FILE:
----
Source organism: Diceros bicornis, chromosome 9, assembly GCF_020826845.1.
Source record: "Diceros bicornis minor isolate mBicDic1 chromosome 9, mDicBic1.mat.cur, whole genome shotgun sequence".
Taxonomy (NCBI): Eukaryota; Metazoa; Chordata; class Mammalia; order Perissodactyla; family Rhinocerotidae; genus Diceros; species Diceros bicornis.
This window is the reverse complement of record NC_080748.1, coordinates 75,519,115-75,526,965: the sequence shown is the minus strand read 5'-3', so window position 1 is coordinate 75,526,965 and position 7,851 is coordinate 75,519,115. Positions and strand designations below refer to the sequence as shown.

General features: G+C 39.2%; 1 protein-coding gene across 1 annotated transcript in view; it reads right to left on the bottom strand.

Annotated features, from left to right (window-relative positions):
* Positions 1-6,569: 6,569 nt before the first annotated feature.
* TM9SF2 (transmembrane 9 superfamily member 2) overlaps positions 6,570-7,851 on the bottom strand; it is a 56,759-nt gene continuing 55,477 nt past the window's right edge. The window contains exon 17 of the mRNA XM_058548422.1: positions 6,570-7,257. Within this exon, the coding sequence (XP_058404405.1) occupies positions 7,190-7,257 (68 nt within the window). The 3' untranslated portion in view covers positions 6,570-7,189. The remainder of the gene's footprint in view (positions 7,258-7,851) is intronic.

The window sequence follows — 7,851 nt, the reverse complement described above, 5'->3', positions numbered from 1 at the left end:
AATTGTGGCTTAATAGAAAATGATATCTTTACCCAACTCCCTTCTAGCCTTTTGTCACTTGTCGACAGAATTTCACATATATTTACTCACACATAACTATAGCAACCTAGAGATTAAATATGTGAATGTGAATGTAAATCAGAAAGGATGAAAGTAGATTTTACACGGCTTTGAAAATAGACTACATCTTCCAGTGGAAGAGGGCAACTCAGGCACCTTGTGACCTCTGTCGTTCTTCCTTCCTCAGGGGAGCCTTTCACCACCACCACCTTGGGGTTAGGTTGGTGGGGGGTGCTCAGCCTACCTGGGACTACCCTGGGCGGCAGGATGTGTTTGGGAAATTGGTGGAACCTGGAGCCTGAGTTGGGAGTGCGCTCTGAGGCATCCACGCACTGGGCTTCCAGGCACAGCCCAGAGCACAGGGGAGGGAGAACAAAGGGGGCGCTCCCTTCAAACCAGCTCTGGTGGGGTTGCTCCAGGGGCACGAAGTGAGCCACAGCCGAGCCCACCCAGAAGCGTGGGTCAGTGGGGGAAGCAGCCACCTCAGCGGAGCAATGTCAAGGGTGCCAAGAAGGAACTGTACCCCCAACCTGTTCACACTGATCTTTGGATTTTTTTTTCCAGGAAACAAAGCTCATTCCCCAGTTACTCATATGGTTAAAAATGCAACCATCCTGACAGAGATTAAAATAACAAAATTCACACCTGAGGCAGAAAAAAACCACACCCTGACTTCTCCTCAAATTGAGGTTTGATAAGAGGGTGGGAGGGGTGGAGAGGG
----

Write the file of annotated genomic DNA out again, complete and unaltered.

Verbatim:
Source organism: Diceros bicornis, chromosome 9, assembly GCF_020826845.1.
Source record: "Diceros bicornis minor isolate mBicDic1 chromosome 9, mDicBic1.mat.cur, whole genome shotgun sequence".
Taxonomy (NCBI): Eukaryota; Metazoa; Chordata; class Mammalia; order Perissodactyla; family Rhinocerotidae; genus Diceros; species Diceros bicornis.
This window is the reverse complement of record NC_080748.1, coordinates 75,519,115-75,526,965: the sequence shown is the minus strand read 5'-3', so window position 1 is coordinate 75,526,965 and position 7,851 is coordinate 75,519,115. Positions and strand designations below refer to the sequence as shown.

General features: G+C 39.2%; 1 protein-coding gene across 1 annotated transcript in view; it reads right to left on the bottom strand.

Annotated features, from left to right (window-relative positions):
* Positions 1-6,569: 6,569 nt before the first annotated feature.
* TM9SF2 (transmembrane 9 superfamily member 2) overlaps positions 6,570-7,851 on the bottom strand; it is a 56,759-nt gene continuing 55,477 nt past the window's right edge. The window contains exon 17 of the mRNA XM_058548422.1: positions 6,570-7,257. Within this exon, the coding sequence (XP_058404405.1) occupies positions 7,190-7,257 (68 nt within the window). The 3' untranslated portion in view covers positions 6,570-7,189. The remainder of the gene's footprint in view (positions 7,258-7,851) is intronic.

The window sequence follows — 7,851 nt, the reverse complement described above, 5'->3', positions numbered from 1 at the left end:
AATTGTGGCTTAATAGAAAATGATATCTTTACCCAACTCCCTTCTAGCCTTTTGTCACTTGTCGACAGAATTTCACATATATTTACTCACACATAACTATAGCAACCTAGAGATTAAATATGTGAATGTGAATGTAAATCAGAAAGGATGAAAGTAGATTTTACACGGCTTTGAAAATAGACTACATCTTCCAGTGGAAGAGGGCAACTCAGGCACCTTGTGACCTCTGTCGTTCTTCCTTCCTCAGGGGAGCCTTTCACCACCACCACCTTGGGGTTAGGTTGGTGGGGGGTGCTCAGCCTACCTGGGACTACCCTGGGCGGCAGGATGTGTTTGGGAAATTGGTGGAACCTGGAGCCTGAGTTGGGAGTGCGCTCTGAGGCATCCACGCACTGGGCTTCCAGGCACAGCCCAGAGCACAGGGGAGGGAGAACAAAGGGGGCGCTCCCTTCAAACCAGCTCTGGTGGGGTTGCTCCAGGGGCACGAAGTGAGCCACAGCCGAGCCCACCCAGAAGCGTGGGTCAGTGGGGGAAGCAGCCACCTCAGCGGAGCAATGTCAAGGGTGCCAAGAAGGAACTGTACCCCCAACCTGTTCACACTGATCTTTGGATTTTTTTTTCCAGGAAACAAAGCTCATTCCCCAGTTACTCATATGGTTAAAAATGCAACCATCCTGACAGAGATTAAAATAACAAAATTCACACCTGAGGCAGAAAAAAACCACACCCTGACTTCTCCTCAAATTGAGGTTTGATAAGAGGGTGGGAGGGGTGGAGAGGG